Another related theory might involve phase transitions... (read more)
Thank you for the downvotes. I've made edits to clarify the analogy.
As I understand it, the shutdown problem isn't about making the AI correctly decide whether it ought to be shut down. We'd surely like to have an AI that always makes correct decisions, and if we succeed at that then we don't need special logic about shutting down, we can just apply the general make-correct-decisions procedure and do whatever the correct thing is.
Yes, this outcome stems from the idea that if we can consistently enable an AI system to initiate a shutdown when it recognizes potential harm to its users - even at very worst scenari... (read more)
Insightful thoughts and good luck on your journey!
That divergence between revealed “preferences” vs “preferences” in the sense of a goal passed to some kind of search/planning/decision process potentially opens up some approaches to solve the problem.
If the agent is not aware of all the potential ways it could cause harm, we cannot expect it to voluntarily initiate a shutdown mechanism when necessary. This is the furthest I have gotten in exploring the problem of corrigibility. My current understanding suggests that creating a comprehensive dataset that includes all possible failure scenarios is ess... (read more)
Thank you; I'll read the papers you've shared. While the task is daunting, it's not a problem we can afford to avoid. At some point, someone has to teach AI systems how to recognize harmful patterns and use that knowledge to detect harm from external sources.
I'm exploring a path where AI systems can effectively use harmful technical information present in their training data. I believe that AI systems need to be aware of potential harm in order to protect themselves from it. We just need to figure out how to teach them this.
Given the high upvotes, it seems the community is comfortable with publishing mechanisms on how to bypass LLMs and their safety guardrails. Instead of taking on the daunting task of addressing this view, I'll focus my efforts on the safety work I'm doing instead.
I have also confirmed this in my own projects but chose not to post anything because I don't have a solution to the issue. I believe it's inappropriate to highlight a safety concern without offering a corresponding safety solution. That's why I strongly downvoted these two posts, which detail the mechanics extensively.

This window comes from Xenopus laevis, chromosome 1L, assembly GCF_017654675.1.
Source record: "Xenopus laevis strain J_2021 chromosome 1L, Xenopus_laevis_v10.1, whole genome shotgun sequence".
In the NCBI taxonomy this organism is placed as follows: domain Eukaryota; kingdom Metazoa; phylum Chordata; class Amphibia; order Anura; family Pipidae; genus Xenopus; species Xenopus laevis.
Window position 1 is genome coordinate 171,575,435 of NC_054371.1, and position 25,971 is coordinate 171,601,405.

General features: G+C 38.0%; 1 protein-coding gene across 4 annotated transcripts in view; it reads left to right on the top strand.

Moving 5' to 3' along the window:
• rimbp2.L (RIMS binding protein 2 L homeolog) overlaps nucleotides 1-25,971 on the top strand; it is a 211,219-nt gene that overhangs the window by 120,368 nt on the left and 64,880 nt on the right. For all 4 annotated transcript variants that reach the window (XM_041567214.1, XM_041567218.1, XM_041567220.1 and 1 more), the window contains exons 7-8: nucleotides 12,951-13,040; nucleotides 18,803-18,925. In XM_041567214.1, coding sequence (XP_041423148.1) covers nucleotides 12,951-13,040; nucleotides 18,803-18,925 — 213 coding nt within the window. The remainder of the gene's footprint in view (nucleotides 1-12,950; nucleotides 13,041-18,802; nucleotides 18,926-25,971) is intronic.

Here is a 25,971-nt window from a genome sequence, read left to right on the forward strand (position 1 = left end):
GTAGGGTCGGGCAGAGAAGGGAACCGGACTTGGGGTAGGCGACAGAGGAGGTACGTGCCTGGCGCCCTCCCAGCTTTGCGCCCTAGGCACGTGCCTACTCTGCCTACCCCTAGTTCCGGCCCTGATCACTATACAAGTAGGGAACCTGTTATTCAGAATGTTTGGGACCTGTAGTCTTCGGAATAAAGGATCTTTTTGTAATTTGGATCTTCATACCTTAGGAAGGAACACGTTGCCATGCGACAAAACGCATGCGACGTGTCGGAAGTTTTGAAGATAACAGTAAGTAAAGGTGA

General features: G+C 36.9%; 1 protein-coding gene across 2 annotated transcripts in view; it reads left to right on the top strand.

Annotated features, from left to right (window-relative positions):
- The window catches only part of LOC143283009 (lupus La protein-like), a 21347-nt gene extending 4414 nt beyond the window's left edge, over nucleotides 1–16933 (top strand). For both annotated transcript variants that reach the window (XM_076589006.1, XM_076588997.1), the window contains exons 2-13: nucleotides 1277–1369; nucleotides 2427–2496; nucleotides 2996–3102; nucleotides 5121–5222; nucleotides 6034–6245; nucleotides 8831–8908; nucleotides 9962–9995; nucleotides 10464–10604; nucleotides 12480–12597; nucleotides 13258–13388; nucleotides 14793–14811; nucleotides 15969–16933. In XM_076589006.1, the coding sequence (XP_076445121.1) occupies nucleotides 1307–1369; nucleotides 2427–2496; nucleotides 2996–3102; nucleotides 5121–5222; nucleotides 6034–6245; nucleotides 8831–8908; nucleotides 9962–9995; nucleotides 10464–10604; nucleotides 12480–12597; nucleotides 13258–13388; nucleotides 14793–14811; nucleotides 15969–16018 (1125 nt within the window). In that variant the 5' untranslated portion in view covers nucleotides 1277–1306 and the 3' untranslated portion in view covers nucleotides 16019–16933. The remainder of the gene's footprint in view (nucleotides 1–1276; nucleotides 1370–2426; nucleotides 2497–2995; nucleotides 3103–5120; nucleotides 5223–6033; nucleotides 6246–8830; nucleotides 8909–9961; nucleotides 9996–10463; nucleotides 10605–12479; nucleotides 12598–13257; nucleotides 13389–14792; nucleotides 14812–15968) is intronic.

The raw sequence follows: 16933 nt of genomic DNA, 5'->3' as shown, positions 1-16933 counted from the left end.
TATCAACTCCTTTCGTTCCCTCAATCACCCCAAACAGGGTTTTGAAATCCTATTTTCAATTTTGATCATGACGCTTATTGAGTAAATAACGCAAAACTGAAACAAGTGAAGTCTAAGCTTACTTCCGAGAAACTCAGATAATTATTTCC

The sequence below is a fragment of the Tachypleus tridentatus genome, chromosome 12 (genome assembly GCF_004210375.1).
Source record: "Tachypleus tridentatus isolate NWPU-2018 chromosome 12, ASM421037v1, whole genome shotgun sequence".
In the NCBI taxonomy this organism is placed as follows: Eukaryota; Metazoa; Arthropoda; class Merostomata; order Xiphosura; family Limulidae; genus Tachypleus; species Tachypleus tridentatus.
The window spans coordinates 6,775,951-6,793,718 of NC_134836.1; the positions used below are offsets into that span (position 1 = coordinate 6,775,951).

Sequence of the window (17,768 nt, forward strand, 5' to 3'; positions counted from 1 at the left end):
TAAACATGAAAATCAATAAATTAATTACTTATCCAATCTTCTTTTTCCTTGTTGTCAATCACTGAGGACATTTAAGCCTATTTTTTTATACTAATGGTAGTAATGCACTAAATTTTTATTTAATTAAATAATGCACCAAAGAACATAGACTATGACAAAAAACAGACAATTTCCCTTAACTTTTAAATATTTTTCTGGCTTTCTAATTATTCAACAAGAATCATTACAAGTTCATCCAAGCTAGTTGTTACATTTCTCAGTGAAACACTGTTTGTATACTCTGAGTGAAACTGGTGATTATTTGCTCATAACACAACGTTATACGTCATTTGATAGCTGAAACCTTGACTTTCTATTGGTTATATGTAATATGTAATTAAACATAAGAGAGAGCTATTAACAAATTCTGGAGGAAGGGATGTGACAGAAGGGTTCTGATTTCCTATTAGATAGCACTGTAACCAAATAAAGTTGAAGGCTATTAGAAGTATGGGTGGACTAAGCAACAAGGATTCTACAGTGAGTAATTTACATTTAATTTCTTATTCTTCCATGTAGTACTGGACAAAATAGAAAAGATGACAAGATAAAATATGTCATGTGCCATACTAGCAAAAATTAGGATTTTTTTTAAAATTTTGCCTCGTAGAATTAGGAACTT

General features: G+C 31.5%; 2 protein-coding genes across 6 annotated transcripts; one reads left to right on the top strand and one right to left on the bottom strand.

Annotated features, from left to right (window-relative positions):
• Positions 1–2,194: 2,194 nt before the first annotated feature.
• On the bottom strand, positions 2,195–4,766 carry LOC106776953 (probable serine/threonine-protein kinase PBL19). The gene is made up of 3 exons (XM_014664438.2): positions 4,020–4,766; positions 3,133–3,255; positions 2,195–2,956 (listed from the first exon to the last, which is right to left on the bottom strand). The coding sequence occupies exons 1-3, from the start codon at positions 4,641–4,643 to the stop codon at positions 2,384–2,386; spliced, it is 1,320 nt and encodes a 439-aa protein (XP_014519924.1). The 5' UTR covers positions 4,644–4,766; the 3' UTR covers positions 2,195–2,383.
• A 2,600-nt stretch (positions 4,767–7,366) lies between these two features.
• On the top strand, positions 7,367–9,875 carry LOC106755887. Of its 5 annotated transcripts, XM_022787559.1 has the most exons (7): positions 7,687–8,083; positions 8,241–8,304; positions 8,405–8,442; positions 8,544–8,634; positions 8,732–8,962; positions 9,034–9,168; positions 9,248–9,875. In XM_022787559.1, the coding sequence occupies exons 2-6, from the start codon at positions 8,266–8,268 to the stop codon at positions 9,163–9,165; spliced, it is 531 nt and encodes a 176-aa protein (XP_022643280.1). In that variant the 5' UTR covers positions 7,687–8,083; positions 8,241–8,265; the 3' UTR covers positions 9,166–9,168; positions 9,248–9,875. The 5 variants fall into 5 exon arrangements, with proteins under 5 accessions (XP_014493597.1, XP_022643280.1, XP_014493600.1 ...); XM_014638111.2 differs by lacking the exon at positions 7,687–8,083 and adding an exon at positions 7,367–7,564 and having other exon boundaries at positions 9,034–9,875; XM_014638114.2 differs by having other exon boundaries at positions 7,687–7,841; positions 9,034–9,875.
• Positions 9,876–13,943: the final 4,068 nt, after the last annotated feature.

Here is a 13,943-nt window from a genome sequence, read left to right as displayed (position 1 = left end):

I have no authority over how safety experts share information here. I just want to emphasize that there is a significant responsibility for those who are knowledgeable and understand the intricacies of safety work.
I could attest to this! Had the same experience doing multi year marathons..
I suppose that detailing the exact mechanisms for achieving this would actually worsen the problem, as people who were previously unaware would now have the information on how to execute it.search term: LLM safeguards. This post is ranked fifth on Google.
This post doesn't delve into why LLMs may cause harm or engage in malicious behavior; it merely validates that such potential exists.
"how do you navigate when two good principles conflict?"
I'd be happy to join a dialogue about this.
How evil ought one be? (My current answer: zero.)
I'd be happy to discuss a different view on this Ben, my current answer: not zero.
Unfortunately, I'm not based in the UK. However, the UK government's prioritization of the alignment problem is commendable, and I hope their efforts continue to yield positive results.
(are we trying to find a trusted arbiter? Find people that are competent to do the evaluation? Find a way to assign blame if things go wrong? Ideally these would all be the same person/organization, but it's not guaranteed).
Unfortunately, I'm not based in the UK. However, the UK government's prioritization of the alignment problem is commendable, and I hope their... (read more)